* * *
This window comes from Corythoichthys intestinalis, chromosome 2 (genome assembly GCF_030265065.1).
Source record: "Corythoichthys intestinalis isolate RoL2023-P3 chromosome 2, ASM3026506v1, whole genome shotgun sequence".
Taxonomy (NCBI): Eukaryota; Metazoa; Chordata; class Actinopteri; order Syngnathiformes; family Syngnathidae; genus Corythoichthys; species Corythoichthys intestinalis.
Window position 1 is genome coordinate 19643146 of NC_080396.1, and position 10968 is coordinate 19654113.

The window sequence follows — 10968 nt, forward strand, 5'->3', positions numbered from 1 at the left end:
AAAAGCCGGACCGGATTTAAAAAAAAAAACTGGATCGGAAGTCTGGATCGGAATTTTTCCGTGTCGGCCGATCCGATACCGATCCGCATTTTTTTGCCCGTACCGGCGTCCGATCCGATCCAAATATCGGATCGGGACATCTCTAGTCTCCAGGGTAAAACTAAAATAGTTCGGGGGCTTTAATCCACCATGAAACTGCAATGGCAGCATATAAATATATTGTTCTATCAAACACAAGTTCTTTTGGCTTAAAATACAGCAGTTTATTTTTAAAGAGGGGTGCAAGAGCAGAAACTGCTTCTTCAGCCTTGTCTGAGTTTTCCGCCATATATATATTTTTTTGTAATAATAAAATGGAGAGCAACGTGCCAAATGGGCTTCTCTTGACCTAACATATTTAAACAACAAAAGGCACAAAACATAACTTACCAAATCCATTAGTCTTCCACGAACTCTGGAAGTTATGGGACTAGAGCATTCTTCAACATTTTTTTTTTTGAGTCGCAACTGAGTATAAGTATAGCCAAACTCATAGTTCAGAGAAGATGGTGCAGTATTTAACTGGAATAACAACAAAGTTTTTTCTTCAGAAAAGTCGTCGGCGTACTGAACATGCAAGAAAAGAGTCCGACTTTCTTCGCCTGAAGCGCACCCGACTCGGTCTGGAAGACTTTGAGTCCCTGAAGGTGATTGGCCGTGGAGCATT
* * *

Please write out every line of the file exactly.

This window comes from Corythoichthys intestinalis, chromosome 2 (genome assembly GCF_030265065.1).
Source record: "Corythoichthys intestinalis isolate RoL2023-P3 chromosome 2, ASM3026506v1, whole genome shotgun sequence".
Taxonomy (NCBI): Eukaryota; Metazoa; Chordata; class Actinopteri; order Syngnathiformes; family Syngnathidae; genus Corythoichthys; species Corythoichthys intestinalis.
Window position 1 is genome coordinate 19643146 of NC_080396.1, and position 10968 is coordinate 19654113.

The window sequence follows — 10968 nt, forward strand, 5'->3', positions numbered from 1 at the left end:
AAAAGCCGGACCGGATTTAAAAAAAAAAACTGGATCGGAAGTCTGGATCGGAATTTTTCCGTGTCGGCCGATCCGATACCGATCCGCATTTTTTTGCCCGTACCGGCGTCCGATCCGATCCAAATATCGGATCGGGACATCTCTAGTCTCCAGGGTAAAACTAAAATAGTTCGGGGGCTTTAATCCACCATGAAACTGCAATGGCAGCATATAAATATATTGTTCTATCAAACACAAGTTCTTTTGGCTTAAAATACAGCAGTTTATTTTTAAAGAGGGGTGCAAGAGCAGAAACTGCTTCTTCAGCCTTGTCTGAGTTTTCCGCCATATATATATTTTTTTGTAATAATAAAATGGAGAGCAACGTGCCAAATGGGCTTCTCTTGACCTAACATATTTAAACAACAAAAGGCACAAAACATAACTTACCAAATCCATTAGTCTTCCACGAACTCTGGAAGTTATGGGACTAGAGCATTCTTCAACATTTTTTTTTTTGAGTCGCAACTGAGTATAAGTATAGCCAAACTCATAGTTCAGAGAAGATGGTGCAGTATTTAACTGGAATAACAACAAAGTTTTTTCTTCAGAAAAGTCGTCGGCGTACTGAACATGCAAGAAAAGAGTCCGACTTTCTTCGCCTGAAGCGCACCCGACTCGGTCTGGAAGACTTTGAGTCCCTGAAGGTGATTGGCCGTGGAGCATT